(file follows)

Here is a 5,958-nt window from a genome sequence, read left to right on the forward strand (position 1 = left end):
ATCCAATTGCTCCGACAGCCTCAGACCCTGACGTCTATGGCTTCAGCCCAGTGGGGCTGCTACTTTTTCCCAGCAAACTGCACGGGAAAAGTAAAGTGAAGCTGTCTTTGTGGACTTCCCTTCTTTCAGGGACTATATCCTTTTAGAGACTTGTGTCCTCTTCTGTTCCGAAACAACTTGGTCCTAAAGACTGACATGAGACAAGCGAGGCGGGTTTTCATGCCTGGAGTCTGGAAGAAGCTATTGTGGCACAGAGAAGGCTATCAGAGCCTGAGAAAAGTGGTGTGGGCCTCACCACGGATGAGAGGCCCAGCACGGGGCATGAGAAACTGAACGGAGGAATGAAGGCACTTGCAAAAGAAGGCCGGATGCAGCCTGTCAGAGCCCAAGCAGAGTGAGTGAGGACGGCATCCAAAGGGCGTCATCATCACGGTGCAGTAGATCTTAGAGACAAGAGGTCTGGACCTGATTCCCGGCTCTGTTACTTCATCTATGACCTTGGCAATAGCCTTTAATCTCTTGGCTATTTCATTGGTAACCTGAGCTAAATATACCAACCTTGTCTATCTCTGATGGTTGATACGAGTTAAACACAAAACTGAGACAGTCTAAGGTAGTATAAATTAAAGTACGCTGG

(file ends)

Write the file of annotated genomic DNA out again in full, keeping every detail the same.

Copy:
Here is a 5,958-nt window from a genome sequence, read left to right on the forward strand (position 1 = left end):
ATCCAATTGCTCCGACAGCCTCAGACCCTGACGTCTATGGCTTCAGCCCAGTGGGGCTGCTACTTTTTCCCAGCAAACTGCACGGGAAAAGTAAAGTGAAGCTGTCTTTGTGGACTTCCCTTCTTTCAGGGACTATATCCTTTTAGAGACTTGTGTCCTCTTCTGTTCCGAAACAACTTGGTCCTAAAGACTGACATGAGACAAGCGAGGCGGGTTTTCATGCCTGGAGTCTGGAAGAAGCTATTGTGGCACAGAGAAGGCTATCAGAGCCTGAGAAAAGTGGTGTGGGCCTCACCACGGATGAGAGGCCCAGCACGGGGCATGAGAAACTGAACGGAGGAATGAAGGCACTTGCAAAAGAAGGCCGGATGCAGCCTGTCAGAGCCCAAGCAGAGTGAGTGAGGACGGCATCCAAAGGGCGTCATCATCACGGTGCAGTAGATCTTAGAGACAAGAGGTCTGGACCTGATTCCCGGCTCTGTTACTTCATCTATGACCTTGGCAATAGCCTTTAATCTCTTGGCTATTTCATTGGTAACCTGAGCTAAATATACCAACCTTGTCTATCTCTGATGGTTGATACGAGTTAAACACAAAACTGAGACAGTCTAAGGTAGTATAAATTAAAGTACGCTGG